Acting Black: College, Identity, and the Performance of Race (review)
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Reviewed by
Sarah Susannah Willie. Acting Black: College, Identity, and the Performance of Race. New York: Routledge, 2003. 210 pp. Paper: $24.95. ISBN: 0-4159-4410-4.

Acting Black captures the experiences of African American alumni who attended either Northwestern University, a predominantly White institution (PWI) located in Evanston, Illinois, or Howard University, a historically Black institution (HBI) located in Washington, D.C. Drawing on interviews with 55 African American alumni of these institutions, as well as on her own undergraduate experience, Willie provides an intriguing look at why some African American students chose a PWI versus an HBI, and the interaction of racial identity with college choice.

A unique aspect of Willie's study is her decision to interview alumni rather than currently matriculated students. In choosing alumni from the 1960s through the late 1980s, Willie talked with students who graduated during the height of the civil rights movement as well as during the conservative resistance to civil rights initiatives two decades later. This selection allows her to place her study within a historical context. This background is emphasized at the beginning of the book, where she devotes a chapter to the educational history and social movements of Blacks in the United States from slavery up to current, contemporary contexts.

A second important aspect of this study is the personal nature of the research. Willie clearly positions herself as a biracial Black woman, who has been able to negotiate race in her social circles because of her dual identity. Having been socialized in a predominantly White environment and through attending predominantly White Haverford College, Willie elaborates on the complex racial dynamics that she experienced, particularly as they were intensified by a semester exchange program at Spellman College, an HBI for women. She realized with amazement, on her return to Haverford, that her White classmates [End Page 441] were oblivious to the ways in which race influences society. This experience as an undergraduate became the motivating force for conducting the study.

In two separate chapters, Willie discusses the experiences of the Black Northwestern alumni in the study and the Black alumni at Howard. She focuses on the Northwestern alums' ambivalence toward the prestige of their alma mater, as well as the segregation between the White and Black students and the unfriendly campus climate regardless of when they graduated. Black alumni at Howard, on the other hand, discuss positive experiences, which included working with professors who thought students could learn and their appreciation for the presence of other Black students that created a strong sense of confidence. Negative experiences at Howard centered on those familiar to undergraduates at all institutions: complaints about administration, problems with registration, "drama" with the financial aid office, and housing difficulties.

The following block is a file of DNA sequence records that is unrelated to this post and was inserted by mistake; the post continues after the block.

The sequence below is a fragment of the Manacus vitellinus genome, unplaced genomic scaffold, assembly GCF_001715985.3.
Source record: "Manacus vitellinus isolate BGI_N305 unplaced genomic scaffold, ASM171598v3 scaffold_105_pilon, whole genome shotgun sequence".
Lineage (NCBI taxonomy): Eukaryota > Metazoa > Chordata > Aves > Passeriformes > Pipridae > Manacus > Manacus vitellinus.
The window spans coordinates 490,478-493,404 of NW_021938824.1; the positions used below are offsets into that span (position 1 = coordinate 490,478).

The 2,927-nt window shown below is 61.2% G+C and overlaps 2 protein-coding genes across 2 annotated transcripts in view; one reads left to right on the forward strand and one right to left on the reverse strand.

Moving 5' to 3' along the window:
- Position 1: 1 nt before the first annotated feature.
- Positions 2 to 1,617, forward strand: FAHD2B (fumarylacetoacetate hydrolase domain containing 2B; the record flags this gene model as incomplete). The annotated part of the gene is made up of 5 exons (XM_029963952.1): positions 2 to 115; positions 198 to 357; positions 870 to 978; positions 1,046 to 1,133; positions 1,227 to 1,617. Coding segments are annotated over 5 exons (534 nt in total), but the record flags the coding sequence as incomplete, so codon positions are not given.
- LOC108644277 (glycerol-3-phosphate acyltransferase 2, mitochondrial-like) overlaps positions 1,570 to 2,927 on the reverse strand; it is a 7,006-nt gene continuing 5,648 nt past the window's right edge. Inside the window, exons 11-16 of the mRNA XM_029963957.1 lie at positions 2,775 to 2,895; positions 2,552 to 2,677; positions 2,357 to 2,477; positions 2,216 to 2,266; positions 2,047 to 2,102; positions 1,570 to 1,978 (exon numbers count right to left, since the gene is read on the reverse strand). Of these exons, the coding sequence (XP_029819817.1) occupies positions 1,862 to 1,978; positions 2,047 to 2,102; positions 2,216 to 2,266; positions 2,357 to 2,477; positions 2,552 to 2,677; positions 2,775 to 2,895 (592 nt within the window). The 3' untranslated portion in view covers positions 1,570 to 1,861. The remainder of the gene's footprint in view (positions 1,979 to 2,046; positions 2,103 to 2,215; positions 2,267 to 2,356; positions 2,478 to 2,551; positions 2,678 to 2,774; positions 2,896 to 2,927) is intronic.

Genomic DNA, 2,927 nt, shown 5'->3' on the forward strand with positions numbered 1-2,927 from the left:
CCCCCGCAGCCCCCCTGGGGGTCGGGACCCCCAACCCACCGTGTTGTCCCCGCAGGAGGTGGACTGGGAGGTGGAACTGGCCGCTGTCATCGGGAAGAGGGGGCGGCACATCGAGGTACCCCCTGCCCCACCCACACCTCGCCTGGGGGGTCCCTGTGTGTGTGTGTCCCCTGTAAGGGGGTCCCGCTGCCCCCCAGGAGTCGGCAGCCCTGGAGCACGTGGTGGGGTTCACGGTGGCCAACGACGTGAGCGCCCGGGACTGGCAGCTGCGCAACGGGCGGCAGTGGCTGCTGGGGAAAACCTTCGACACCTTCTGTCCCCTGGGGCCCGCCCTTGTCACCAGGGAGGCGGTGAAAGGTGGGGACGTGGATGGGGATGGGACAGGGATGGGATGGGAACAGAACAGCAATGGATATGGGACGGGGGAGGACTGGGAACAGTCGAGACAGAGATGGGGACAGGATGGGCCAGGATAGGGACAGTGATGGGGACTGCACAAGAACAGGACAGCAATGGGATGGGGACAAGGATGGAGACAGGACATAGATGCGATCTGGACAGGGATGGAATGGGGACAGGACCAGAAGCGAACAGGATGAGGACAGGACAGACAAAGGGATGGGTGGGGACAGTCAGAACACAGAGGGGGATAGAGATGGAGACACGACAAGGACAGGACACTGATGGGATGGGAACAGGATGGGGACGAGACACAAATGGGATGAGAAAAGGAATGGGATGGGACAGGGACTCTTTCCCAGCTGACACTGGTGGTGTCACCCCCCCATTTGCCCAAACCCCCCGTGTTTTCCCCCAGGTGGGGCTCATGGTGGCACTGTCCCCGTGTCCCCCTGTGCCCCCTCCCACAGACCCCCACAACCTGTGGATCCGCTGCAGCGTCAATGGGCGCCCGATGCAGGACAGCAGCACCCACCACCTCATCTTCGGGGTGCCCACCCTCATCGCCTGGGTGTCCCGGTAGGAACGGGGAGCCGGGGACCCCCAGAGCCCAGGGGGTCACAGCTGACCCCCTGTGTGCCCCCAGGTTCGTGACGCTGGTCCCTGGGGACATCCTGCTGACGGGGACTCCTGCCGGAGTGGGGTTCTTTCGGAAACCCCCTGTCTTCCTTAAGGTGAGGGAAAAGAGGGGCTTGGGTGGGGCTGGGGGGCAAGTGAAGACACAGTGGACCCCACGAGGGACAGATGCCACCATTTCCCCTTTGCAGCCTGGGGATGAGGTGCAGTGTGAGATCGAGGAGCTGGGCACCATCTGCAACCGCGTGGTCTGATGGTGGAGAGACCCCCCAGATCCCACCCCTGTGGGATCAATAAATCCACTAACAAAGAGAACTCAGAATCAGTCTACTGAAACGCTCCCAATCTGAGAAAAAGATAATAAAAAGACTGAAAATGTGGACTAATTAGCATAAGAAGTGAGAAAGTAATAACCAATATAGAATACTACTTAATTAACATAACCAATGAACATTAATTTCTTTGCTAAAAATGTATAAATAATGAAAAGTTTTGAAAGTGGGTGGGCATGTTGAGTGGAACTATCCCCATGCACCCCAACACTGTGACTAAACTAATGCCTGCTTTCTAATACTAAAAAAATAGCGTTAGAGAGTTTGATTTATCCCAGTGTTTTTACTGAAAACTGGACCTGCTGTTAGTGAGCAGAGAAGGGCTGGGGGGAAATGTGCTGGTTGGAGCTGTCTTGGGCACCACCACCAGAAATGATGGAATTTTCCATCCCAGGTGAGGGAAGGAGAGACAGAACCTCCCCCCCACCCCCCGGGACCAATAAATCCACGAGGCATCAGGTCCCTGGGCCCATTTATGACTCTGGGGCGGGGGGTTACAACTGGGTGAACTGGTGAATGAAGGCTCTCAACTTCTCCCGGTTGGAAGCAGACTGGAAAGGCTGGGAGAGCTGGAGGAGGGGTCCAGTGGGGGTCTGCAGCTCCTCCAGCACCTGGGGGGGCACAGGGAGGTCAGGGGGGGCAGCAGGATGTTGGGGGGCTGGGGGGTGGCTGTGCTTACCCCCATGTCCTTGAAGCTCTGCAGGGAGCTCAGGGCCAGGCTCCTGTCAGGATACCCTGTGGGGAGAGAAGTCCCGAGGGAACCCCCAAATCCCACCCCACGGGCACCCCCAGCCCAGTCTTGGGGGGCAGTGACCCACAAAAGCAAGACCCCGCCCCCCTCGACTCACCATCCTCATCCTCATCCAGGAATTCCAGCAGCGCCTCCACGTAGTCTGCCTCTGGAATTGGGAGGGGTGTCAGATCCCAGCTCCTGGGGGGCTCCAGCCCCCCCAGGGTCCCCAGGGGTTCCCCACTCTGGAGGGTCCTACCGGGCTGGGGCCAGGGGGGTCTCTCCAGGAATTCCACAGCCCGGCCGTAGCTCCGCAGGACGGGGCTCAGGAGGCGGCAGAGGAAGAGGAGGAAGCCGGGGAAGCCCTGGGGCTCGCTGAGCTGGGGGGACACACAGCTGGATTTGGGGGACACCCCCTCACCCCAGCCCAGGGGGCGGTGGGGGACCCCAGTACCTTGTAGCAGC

Willie uses different experiences of the alumni to discuss the dissipation of Black cohesion that took place on campus after the civil rights movement. She notes changes in Black students' attitudes at Northwestern, ranging from a cohesive utopia to social disunity. Alumni at both institutions perceived changes in the Black student cohort that enrolled shortly after them. Some believed the new cohort's make-up was a result of strategic admission policies that favored middle-class versus working-class Blacks. Because students from nearly all time periods reported noticing a change, however, Willie suggests that the perception was more a result of the students' changing racial identity than of a generational shift in admissions.

The final chapters develop a theory of race and "Blackness" based on the experiences of the alumni. Willie analyzes race using anthropology, economics, and psychology. While concentrating on the most foundational pieces of race literature in the field, she discusses earlier conceptualizations of race as something static and nonfluid and also more recent conceptions of race as dynamic, contextual, and developmental. Willie uses examples from the interviews to emphasize the complex dimensions of changing one's ideas about race, gender, class, religion, etc., while not drastically changing one's personality. Willie's analysis of Blackness illustrates the ways in which the participants in the study experienced being Black during the college experience.

In the beginning, Willie stated that the study's purposes were to better understand her unique...